• For tax year 2019, the foreign earned income exclusion is $105,900 up from $103,900 for tax year 2018.
  • Estates of decedents who die during 2019 have a basic exclusion amount of $11,400,000, up from a total of $11,180,000 for estates of decedents who died in 2018.
  • The annual exclusion for gifts is $15,000 for calendar year 2019, as it was for calendar year 2018.
  • The maximum credit allowed for adoptions is the amount of qualified adoption expenses up to $14,080, up from $13,810 for 2018.

The CARES Act Provides Assistance to Small Businesses

The Paycheck Protection Program is providing small businesses with the resources they need to maintain their payroll, hire back employees who may have been laid off, and cover applicable overhead.
Small Business Paycheck Protection Program

The Paycheck Protection Program established by the CARES Act, is implemented by the Small Business Administration with support from the Department of the Treasury. This program provides small businesses with funds to pay up to 8 weeks of payroll costs including benefits. Funds can also be used to pay interest on mortgages, rent, and utilities.

The Paycheck Protection Program prioritizes millions of Americans employed by small businesses by authorizing up to $349 billion toward job retention and certain other expenses.

Small businesses and eligible nonprofit organizations, Veterans organizations, and Tribal businesses described in the Small Business Act, as well as individuals who are self-employed or are independent contractors, are eligible if they also meet program size standards.

The CARES Act Provides Assistance to Small Businesses

The Paycheck Protection Program is providing small businesses with the resources they need to maintain their payroll, hire back employees who may have been laid off, and cover applicable overhead.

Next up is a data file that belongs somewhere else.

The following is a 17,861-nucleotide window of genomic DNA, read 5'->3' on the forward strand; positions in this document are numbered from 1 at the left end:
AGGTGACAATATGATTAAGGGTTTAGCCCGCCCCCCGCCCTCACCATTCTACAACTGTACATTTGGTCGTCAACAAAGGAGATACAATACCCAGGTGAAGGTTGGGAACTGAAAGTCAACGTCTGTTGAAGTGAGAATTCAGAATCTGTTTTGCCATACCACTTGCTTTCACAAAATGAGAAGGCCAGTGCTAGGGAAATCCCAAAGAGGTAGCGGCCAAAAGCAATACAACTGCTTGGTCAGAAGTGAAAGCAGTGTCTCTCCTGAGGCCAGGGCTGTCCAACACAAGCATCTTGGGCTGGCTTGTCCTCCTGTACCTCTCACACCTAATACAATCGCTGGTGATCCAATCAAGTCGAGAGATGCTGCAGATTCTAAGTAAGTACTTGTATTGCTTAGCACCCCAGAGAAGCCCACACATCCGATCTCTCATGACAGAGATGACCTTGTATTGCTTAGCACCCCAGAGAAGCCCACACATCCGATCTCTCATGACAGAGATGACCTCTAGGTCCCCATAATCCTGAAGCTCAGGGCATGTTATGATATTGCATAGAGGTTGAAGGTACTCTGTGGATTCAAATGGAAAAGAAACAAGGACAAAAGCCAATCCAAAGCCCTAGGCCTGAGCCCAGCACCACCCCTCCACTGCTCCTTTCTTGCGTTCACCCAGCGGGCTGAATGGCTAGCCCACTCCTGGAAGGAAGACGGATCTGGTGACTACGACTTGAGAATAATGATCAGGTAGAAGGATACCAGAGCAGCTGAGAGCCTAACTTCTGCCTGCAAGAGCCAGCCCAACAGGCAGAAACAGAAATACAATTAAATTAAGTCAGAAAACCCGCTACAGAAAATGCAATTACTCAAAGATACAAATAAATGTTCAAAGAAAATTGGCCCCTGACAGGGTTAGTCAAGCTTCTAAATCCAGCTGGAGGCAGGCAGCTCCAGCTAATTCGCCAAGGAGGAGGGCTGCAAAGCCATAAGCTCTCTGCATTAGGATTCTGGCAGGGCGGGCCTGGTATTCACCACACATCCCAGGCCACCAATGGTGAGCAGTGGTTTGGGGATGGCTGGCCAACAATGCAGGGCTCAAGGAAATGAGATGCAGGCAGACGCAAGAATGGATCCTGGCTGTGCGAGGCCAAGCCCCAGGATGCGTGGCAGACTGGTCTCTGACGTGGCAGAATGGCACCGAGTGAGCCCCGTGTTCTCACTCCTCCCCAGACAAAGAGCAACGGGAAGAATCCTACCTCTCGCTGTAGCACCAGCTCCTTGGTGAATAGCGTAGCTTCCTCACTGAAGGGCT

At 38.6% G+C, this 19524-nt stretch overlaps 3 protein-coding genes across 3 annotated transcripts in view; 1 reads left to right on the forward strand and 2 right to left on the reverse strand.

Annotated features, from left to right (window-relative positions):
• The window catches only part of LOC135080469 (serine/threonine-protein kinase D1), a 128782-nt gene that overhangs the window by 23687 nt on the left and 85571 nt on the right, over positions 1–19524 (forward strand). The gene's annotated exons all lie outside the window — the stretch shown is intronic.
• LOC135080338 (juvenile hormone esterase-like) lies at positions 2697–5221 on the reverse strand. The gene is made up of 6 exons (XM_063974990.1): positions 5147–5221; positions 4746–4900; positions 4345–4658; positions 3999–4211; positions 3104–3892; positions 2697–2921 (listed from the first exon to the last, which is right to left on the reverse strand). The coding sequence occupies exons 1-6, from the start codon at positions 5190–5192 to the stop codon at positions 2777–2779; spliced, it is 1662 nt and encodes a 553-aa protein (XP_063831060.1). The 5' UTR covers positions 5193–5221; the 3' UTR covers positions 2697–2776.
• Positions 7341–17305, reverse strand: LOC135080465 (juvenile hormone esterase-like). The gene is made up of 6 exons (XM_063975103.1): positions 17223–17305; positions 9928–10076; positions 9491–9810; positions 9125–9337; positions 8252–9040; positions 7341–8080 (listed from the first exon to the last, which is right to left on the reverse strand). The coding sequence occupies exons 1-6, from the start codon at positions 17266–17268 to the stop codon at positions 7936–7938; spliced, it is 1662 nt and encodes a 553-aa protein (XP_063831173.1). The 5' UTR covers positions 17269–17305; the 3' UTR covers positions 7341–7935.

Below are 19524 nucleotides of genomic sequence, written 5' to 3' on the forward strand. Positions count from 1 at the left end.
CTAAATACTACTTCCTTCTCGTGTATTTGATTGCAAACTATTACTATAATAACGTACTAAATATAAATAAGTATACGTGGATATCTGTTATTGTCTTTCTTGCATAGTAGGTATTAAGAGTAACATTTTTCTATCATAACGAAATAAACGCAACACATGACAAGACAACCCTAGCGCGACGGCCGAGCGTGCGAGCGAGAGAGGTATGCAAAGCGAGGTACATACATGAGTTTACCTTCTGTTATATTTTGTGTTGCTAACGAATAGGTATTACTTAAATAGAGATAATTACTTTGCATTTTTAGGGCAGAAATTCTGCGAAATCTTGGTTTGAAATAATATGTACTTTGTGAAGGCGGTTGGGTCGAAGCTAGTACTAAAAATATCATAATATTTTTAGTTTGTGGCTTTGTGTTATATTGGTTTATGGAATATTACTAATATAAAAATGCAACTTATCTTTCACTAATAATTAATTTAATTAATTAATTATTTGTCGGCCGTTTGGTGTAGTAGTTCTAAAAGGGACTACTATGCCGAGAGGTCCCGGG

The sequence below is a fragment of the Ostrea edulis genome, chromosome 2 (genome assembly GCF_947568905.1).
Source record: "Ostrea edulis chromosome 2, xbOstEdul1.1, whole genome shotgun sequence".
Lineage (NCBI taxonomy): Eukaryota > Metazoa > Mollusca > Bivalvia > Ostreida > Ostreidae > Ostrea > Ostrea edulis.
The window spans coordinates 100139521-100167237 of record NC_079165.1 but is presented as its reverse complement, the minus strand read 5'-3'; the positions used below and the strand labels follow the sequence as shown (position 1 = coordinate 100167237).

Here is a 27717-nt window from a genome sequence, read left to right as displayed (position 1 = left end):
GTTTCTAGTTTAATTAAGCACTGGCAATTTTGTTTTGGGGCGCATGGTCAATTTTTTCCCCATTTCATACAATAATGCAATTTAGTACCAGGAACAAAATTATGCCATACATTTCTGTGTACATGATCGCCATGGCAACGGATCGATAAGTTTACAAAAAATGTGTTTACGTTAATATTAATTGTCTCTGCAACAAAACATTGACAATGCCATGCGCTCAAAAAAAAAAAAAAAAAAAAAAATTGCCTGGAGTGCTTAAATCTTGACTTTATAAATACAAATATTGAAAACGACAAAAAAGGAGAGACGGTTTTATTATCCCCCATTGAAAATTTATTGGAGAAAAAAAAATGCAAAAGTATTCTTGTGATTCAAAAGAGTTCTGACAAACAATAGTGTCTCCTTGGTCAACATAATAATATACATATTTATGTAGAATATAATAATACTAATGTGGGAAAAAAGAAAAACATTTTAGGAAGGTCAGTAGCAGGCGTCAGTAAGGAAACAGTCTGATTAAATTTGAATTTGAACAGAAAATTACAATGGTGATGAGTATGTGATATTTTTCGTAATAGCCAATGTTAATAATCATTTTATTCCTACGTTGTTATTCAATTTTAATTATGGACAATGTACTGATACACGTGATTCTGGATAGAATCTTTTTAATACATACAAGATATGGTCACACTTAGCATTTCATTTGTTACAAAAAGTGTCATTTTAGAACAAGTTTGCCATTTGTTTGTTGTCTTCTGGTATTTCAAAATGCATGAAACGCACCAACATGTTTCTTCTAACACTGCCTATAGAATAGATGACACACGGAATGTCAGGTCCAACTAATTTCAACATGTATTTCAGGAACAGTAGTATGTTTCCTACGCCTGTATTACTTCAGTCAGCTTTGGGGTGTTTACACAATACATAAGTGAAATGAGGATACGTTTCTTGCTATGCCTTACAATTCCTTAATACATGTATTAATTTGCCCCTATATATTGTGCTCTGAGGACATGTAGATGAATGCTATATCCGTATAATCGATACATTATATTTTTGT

Small Business Paycheck Protection Program

The Paycheck Protection Program established by the CARES Act, is implemented by the Small Business Administration with support from the Department of the Treasury.  This program provides small businesses with funds to pay up to 8 weeks of payroll costs including benefits. Funds can also be used to pay interest on mortgages, rent, and utilities.

The Paycheck Protection Program prioritizes millions of Americans employed by small businesses by authorizing up to $349 billion toward job retention and certain other expenses.

Small businesses and eligible nonprofit organizations, Veterans organizations, and Tribal businesses described in the Small Business Act, as well as individuals who are self-employed or are independent contractors, are eligible if they also meet program size standards.

 

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Economic Injury Disaster Loans

In response to the Coronavirus (COVID-19) pandemic, small business owners in all U.S. states, Washington D.C., and territories are eligible to apply for an Economic Injury Disaster Loan advance of up to $10,000. This advance will provide economic relief to businesses that are currently experiencing a temporary loss of revenue. Funds will be made available following a successful application. This loan advance will not have to be repaid.

The SBA’s Economic Injury Disaster Loan provides vital economic support to small businesses to help overcome the temporary loss of revenue they are experiencing as a result of the COVID-19 pandemic.

This program is for any small business with fewer than 500 employees (including sole proprietorships, independent contractors and self-employed persons), private non-profit organization or 501(c)(19) veterans organizations affected by COVID-19.

Businesses in certain industries may have more than 500 employees if they meet the SBA’s size standards for those industries.

The Economic Injury Disaster Loan advance funds will be made available within days of a successful application, and this loan advance will not have to be repaid.